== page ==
When the weather permits, cook up a team barbecue complete with turkey burgers, veggie burgers, plus pasta and potato salads. Remember to make accommodations for anyone on the team who’s vegetarian or has food allergies.
Don’t forget dessert! A large fruit salad or watermelon wedges and some small baked treats will please the whole crowd. Cookies, brownies or cupcakes decked out with team colors are always popular.
A team brunch might also be a good idea before the team hits the road for a trip. In this case opt for bagels with cream cheese and peanut butter, smoothies, yogurt, fresh fruit, frozen waffles and scrambled egg wraps. All will provide healthy fuel that is easy to grab and go. Don’t forget the fluid here either. Water, 100% fruit juice and if it’s a hot day, sports drinks to take on the bus ride.
The concept is pretty simple: one foot in front of the other. For the best workout, take the time to plan out the “how” and the “where.”
Running at a moderate pace will burn somewhere in the neighborhood of 800 calories per hour. Incorporating hills and intervals (short periods of increased speed) will also help maximize the muscles groups you engage and the amount of calories burned during each session.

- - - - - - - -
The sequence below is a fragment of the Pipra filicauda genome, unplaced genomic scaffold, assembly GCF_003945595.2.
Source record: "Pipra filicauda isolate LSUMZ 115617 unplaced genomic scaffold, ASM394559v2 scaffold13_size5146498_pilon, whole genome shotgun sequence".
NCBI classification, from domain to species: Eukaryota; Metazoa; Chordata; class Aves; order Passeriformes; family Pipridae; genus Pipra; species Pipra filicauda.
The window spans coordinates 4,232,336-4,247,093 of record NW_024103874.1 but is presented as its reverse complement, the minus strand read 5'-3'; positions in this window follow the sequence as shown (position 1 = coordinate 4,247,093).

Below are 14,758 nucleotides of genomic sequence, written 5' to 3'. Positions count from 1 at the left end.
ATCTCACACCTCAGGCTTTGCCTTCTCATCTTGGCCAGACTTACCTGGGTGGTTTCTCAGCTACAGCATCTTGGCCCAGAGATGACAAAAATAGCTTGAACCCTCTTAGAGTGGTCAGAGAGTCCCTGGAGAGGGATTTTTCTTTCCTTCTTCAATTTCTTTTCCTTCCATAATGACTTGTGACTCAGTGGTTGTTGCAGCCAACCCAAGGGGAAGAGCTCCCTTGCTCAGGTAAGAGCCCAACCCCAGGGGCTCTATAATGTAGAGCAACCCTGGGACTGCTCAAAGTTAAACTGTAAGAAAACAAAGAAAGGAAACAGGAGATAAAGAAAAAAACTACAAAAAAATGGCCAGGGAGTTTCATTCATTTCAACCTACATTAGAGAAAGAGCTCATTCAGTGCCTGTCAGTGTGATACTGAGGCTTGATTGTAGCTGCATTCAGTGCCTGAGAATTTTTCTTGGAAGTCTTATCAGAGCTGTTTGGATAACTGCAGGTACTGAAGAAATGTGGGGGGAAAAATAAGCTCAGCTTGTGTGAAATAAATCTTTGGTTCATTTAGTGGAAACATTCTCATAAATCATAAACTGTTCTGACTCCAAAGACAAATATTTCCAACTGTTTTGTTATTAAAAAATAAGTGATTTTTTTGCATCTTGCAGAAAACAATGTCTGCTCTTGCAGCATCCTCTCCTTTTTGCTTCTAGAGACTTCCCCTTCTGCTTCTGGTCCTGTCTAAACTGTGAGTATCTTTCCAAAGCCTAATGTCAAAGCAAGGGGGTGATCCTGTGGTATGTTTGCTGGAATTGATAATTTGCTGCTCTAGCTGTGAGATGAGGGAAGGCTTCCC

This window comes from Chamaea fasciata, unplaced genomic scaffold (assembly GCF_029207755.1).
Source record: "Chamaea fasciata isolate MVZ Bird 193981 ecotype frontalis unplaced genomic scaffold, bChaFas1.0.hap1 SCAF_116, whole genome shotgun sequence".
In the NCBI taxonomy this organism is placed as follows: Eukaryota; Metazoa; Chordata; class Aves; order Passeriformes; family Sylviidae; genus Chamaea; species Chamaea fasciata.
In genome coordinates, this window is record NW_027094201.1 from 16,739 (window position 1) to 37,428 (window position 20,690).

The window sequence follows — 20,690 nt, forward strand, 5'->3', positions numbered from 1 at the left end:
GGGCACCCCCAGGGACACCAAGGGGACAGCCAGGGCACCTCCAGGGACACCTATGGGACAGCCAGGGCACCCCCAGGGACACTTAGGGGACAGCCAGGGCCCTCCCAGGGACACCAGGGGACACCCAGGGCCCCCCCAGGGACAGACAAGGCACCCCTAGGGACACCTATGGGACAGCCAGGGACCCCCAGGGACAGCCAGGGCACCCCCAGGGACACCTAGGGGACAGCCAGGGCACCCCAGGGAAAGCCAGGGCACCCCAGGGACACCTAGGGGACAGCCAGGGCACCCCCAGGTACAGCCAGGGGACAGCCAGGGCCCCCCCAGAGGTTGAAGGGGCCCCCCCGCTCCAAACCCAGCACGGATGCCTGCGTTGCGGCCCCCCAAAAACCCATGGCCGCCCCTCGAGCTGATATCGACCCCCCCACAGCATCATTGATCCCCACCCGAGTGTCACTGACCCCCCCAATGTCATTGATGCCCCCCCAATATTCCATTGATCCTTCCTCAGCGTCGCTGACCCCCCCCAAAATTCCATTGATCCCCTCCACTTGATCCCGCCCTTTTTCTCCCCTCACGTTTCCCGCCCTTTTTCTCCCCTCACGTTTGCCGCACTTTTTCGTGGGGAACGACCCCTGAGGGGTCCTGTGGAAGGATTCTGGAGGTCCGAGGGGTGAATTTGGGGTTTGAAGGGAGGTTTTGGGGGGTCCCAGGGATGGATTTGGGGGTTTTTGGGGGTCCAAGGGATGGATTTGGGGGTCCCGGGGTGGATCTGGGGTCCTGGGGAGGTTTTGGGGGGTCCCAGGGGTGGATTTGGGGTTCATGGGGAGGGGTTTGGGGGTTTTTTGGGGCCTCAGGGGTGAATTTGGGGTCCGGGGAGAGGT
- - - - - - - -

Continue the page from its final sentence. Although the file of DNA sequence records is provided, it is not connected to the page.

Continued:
When running, be mindful of your form and posture. Keep eyes focused out in front of you, not straight down at your feet. Keep your arms slightly bent and hands relaxed to allow for optimal blood flow. Most importantly, don’t forget to breathe!
Map out a route in your neighborhood, hit up a local track or running trail, or hop on the nearest treadmill. Be certain about where you’re going so you don’t have to deal with the unexpected (getting lost doesn’t make for a good workout).
According to the Center for Disease Control and Prevention and the 2008 Physical Activity Guidelines for Americans, folks should be getting 150 minutes of physical activity each week, including both cardio and strength-training sessions. Cardiovascular exercise should be at a moderate intensity (no lollygagging), something like brisk walking or easy biking counts. If you really ramp up the intensity, the 150-minute recommendation shrinks to 75 minutes but you’d better be working it (examples include running, swimming laps or playing basketball). Two weekly sessions of resistance training (such as lifting weights or yoga) should work all major muscle groups.
Don’t have a large chunk of time to spare everyday? No need to throw in the towel – you can break it up into smaller increments. Even as little as 10 minutes at a time counts.
It really all comes down to intensity. If you’re a runner, hitting the pavement for 75 minutes a week comes out to 15 minutes per day, over 5 days. Walking 25 minutes each day for 6 days a week will also meet the requirements. As you continue to exercise, you’ll gain strength and endurance – making it easier to work harder. Visit the CDC Website for specific guidelines on increased activity.